All went well for nine months, and the project was just finishing up, when George and Jenny’s plans were knocked into a cocked hat.
At just after 2 a.m. on the morning of Sunday, September 5—Monday would be Labor Day—General William E. Green, Jr., known to his friends as “Willy,” was still at his desk at the Pentagon. Gen. Green was one of the original attendees at the Leaders’ soiree in Georgetown nine months earlier, and he had been a core member of the project team, serving on the Approvals Panel, ever since.
Gen. Green had been named Commandant of the United States Marine Corp earlier that year and he had a long, fancy title at the Pentagon. But Willy Green had learned quickly that his real job, the one that mattered to his future career, was serving as right-hand-man (formally, Assistant to the Chairman) to General David Garner, Chairman of the Joint Chiefs of Staff (CJOS).
Three months earlier Gen. Garner had asked Gen. Green to recommend how U.S. forces in Vietnam might be reorganized—belatedly—to better address changes in the enemy’s strategy.
Following the failure of the Tet Offensive in 1968—a country-wide attack by the Viet Cong that the U.S. media had, bizarrely, portrayed as a success—the Viet Cong were no longer an effective fighting force.
The enemy now was the North Vietnamese regular army, but U.S. forces hadn’t pivoted, at least organizationally, to adjust to this fact, and commanders in the field were winging it.
Willy Green was, personally, furious at the way the war had been conducted, both by the politicians in Washington and by commanders in the field. But he was also a loyal soldier and he worked hard and well on his assignment.
Gen. Green was happy with his proposals to reorganize U.S. forces in the Vietnam theater. Even so, he was going through the report with a fine-toothed comb, crossing all the T’s and dotting all the I’s. He wanted to be sure his first major project for the CJOS was a home run.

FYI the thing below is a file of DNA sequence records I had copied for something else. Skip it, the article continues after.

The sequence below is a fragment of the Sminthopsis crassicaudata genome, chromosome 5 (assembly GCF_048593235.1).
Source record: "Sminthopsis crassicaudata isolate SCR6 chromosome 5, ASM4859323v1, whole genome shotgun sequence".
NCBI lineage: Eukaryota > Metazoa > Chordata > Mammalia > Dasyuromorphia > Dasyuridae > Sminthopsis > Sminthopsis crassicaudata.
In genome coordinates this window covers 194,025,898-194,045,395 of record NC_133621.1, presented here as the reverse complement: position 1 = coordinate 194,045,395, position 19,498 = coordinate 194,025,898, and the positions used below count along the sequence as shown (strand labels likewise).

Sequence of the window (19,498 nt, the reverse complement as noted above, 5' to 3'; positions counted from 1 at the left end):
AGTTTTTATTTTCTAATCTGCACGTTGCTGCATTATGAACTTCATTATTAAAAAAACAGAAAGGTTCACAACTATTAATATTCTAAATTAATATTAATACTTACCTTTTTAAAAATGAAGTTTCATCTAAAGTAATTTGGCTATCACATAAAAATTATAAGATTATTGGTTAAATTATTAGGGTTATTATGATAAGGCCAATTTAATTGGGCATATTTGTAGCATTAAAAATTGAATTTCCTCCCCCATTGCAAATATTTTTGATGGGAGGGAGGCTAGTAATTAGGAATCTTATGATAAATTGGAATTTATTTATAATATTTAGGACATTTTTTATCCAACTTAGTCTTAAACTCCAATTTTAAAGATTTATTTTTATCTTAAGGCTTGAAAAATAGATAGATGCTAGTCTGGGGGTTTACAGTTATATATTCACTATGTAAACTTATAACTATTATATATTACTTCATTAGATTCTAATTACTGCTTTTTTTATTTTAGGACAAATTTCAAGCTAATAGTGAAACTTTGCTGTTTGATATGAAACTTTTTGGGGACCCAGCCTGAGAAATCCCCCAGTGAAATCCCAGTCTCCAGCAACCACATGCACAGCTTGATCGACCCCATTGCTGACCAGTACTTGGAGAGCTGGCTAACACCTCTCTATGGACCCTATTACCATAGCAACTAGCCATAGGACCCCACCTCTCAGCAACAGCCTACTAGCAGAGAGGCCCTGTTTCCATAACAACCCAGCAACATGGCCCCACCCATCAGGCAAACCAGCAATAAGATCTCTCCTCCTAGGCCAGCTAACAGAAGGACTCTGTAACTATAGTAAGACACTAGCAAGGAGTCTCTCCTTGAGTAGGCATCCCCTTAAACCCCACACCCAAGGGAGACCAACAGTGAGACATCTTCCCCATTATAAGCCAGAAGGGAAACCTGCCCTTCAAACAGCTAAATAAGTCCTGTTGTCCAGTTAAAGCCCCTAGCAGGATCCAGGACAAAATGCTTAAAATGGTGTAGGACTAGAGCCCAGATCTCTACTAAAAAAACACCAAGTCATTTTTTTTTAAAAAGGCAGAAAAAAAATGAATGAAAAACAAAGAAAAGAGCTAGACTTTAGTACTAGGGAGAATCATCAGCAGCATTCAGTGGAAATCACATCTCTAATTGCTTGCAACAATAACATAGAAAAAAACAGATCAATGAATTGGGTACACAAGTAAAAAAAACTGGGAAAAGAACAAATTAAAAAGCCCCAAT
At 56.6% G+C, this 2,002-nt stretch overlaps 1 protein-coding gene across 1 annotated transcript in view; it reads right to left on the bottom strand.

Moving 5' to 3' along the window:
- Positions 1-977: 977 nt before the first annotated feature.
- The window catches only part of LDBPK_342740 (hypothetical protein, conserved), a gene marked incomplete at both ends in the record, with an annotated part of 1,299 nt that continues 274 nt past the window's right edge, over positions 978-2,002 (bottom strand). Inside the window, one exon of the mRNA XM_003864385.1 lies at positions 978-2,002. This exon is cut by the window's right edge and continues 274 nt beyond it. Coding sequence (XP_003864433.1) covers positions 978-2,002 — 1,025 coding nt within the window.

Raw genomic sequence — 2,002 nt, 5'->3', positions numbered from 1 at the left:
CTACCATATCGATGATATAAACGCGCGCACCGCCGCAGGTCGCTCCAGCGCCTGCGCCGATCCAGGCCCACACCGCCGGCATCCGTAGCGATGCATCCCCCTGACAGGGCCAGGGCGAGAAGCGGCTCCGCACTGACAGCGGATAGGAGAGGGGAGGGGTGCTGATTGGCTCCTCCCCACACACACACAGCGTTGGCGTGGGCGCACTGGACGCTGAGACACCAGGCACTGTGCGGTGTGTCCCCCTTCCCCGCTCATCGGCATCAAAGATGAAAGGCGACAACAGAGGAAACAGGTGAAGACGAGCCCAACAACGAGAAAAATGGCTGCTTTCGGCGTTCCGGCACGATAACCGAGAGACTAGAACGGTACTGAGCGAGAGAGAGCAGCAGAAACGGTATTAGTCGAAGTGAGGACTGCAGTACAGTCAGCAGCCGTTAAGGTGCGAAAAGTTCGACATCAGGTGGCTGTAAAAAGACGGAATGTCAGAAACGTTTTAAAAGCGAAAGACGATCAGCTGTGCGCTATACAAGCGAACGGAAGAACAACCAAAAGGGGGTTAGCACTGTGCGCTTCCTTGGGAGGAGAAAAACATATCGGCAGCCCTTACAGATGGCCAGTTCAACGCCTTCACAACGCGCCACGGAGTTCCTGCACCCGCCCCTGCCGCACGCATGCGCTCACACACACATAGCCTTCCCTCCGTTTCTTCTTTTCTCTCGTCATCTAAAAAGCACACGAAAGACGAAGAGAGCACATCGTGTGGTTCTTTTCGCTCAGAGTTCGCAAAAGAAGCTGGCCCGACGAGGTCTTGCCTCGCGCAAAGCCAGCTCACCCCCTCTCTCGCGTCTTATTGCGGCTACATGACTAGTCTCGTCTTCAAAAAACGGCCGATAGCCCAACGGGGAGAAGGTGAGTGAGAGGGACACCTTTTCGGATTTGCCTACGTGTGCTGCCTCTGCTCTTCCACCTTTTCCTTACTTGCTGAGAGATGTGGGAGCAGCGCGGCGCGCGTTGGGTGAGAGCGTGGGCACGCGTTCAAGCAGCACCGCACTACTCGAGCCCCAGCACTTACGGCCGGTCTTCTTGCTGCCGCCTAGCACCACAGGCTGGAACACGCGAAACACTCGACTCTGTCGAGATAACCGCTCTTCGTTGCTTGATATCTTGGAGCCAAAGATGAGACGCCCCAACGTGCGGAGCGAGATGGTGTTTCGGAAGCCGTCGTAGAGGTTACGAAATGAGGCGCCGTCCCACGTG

Gen. Green carried his report down the hall and set it in Gen. Garners’ inbox, then turned to head back to his own office. But he tripped over something. Looking down, he saw a file folder lying partly under Gen. Garner’s desk.
Gen Green picked up the file and was astonished to see a red legend across the front of it reading TOP SECRET ORCON EYES ONLY JCOS. (ORCON meant “originator controlled dissemination.”)
Gen. Green held a top secret clearance, but he was certainly not authorized to see material marked EYES ONLY JCOS. The file must have fallen out of Gen. Garner’s briefcase when he’d left, bleary-eyed, around 1 a.m.
Carrying the file back to his own office, Gen. Green intended to lock it in his personal safe until he could get it back to Gen. Garner in the morning. But once back in his office, Gen. Green—he was only human, after all—couldn’t resist taking just a quick peek inside the file.
What Gen. Green saw shocked him to his core and set off a series of events that were unprecedented in the history of the United States of America.